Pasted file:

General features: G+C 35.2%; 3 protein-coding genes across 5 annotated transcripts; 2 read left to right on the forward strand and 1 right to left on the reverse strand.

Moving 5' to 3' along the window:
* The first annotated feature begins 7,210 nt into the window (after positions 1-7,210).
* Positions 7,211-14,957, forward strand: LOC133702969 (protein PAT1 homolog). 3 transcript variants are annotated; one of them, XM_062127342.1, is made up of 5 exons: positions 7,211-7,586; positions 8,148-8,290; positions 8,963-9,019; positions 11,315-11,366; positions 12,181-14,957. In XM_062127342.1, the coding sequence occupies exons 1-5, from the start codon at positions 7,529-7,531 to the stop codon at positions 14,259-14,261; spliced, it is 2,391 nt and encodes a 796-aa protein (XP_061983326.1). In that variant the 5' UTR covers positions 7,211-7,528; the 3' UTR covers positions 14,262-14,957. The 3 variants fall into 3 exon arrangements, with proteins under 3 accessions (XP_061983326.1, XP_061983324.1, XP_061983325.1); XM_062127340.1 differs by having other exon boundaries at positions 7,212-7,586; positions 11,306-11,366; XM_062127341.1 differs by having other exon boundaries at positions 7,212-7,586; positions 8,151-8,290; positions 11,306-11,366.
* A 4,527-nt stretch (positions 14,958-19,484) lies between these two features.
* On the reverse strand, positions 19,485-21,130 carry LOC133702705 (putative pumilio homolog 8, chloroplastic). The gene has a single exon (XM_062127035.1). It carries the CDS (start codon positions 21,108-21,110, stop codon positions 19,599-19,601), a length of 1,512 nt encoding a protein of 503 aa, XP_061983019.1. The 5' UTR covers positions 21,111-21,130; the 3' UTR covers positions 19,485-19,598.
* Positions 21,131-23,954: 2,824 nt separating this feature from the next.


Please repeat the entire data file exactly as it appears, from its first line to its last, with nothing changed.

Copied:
General features: G+C 35.2%; 3 protein-coding genes across 5 annotated transcripts; 2 read left to right on the forward strand and 1 right to left on the reverse strand.

Moving 5' to 3' along the window:
* The first annotated feature begins 7,210 nt into the window (after positions 1-7,210).
* Positions 7,211-14,957, forward strand: LOC133702969 (protein PAT1 homolog). 3 transcript variants are annotated; one of them, XM_062127342.1, is made up of 5 exons: positions 7,211-7,586; positions 8,148-8,290; positions 8,963-9,019; positions 11,315-11,366; positions 12,181-14,957. In XM_062127342.1, the coding sequence occupies exons 1-5, from the start codon at positions 7,529-7,531 to the stop codon at positions 14,259-14,261; spliced, it is 2,391 nt and encodes a 796-aa protein (XP_061983326.1). In that variant the 5' UTR covers positions 7,211-7,528; the 3' UTR covers positions 14,262-14,957. The 3 variants fall into 3 exon arrangements, with proteins under 3 accessions (XP_061983326.1, XP_061983324.1, XP_061983325.1); XM_062127340.1 differs by having other exon boundaries at positions 7,212-7,586; positions 11,306-11,366; XM_062127341.1 differs by having other exon boundaries at positions 7,212-7,586; positions 8,151-8,290; positions 11,306-11,366.
* A 4,527-nt stretch (positions 14,958-19,484) lies between these two features.
* On the reverse strand, positions 19,485-21,130 carry LOC133702705 (putative pumilio homolog 8, chloroplastic). The gene has a single exon (XM_062127035.1). It carries the CDS (start codon positions 21,108-21,110, stop codon positions 19,599-19,601), a length of 1,512 nt encoding a protein of 503 aa, XP_061983019.1. The 5' UTR covers positions 21,111-21,130; the 3' UTR covers positions 19,485-19,598.
* Positions 21,131-23,954: 2,824 nt separating this feature from the next.